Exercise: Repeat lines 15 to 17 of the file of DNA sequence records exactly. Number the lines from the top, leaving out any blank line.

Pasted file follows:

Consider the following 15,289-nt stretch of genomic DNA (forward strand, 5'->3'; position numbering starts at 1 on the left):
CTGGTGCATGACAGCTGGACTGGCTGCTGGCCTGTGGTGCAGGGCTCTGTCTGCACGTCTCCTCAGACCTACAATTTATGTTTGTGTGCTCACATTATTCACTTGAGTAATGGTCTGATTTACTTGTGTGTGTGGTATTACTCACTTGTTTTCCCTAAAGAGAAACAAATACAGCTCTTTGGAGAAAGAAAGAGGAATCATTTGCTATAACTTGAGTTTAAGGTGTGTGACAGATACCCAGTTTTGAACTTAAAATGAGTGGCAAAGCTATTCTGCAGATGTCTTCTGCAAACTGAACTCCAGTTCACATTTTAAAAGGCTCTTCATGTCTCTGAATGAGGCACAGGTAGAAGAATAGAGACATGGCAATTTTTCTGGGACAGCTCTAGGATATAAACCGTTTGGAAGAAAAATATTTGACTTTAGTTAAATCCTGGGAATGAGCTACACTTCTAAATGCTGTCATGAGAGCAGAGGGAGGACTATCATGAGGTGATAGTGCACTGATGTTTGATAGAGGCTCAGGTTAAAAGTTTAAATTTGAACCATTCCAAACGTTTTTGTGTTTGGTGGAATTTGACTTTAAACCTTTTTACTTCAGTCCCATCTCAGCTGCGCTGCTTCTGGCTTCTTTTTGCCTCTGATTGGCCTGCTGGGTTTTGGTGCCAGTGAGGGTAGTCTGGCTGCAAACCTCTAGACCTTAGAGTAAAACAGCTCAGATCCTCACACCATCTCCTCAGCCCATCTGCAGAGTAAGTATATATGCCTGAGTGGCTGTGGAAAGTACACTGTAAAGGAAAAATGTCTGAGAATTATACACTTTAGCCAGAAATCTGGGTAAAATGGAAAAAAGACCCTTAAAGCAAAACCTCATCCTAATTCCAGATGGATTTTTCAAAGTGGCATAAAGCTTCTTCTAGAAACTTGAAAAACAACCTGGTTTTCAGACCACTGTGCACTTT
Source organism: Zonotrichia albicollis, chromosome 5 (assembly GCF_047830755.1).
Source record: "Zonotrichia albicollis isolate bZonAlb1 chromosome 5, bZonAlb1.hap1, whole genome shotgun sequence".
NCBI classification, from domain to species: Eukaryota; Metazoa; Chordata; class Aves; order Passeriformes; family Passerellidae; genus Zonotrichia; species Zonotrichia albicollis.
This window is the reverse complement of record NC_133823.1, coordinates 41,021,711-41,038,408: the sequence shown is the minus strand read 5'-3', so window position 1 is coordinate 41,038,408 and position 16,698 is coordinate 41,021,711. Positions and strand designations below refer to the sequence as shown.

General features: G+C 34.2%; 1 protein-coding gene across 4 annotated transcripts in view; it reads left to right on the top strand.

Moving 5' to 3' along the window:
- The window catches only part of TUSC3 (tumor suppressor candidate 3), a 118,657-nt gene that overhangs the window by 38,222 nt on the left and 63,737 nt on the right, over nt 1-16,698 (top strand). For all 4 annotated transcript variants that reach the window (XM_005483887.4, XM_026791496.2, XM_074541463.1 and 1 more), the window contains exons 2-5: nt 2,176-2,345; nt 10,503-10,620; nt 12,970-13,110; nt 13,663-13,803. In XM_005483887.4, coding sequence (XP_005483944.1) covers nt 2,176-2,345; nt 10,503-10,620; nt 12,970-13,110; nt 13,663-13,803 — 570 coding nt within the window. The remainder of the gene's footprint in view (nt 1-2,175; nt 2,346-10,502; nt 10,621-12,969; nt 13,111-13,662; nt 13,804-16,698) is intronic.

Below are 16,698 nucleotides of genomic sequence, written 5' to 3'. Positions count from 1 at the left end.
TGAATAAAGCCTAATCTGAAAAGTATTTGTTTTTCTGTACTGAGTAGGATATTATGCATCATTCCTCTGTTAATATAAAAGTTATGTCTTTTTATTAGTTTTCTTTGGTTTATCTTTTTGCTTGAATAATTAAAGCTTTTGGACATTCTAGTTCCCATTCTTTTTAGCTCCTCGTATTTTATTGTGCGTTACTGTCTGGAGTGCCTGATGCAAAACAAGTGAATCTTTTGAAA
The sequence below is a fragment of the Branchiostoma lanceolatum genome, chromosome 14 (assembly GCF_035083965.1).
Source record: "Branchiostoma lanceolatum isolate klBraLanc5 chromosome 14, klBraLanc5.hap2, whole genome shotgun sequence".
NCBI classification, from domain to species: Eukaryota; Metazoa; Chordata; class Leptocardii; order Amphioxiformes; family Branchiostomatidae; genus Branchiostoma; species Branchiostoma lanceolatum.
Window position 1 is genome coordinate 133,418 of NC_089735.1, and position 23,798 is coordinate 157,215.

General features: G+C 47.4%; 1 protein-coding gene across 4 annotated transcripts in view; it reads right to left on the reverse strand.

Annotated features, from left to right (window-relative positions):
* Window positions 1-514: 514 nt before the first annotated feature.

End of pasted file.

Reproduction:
Window position 1 is genome coordinate 133,418 of NC_089735.1, and position 23,798 is coordinate 157,215.

General features: G+C 47.4%; 1 protein-coding gene across 4 annotated transcripts in view; it reads right to left on the reverse strand.

Annotated features, from left to right (window-relative positions):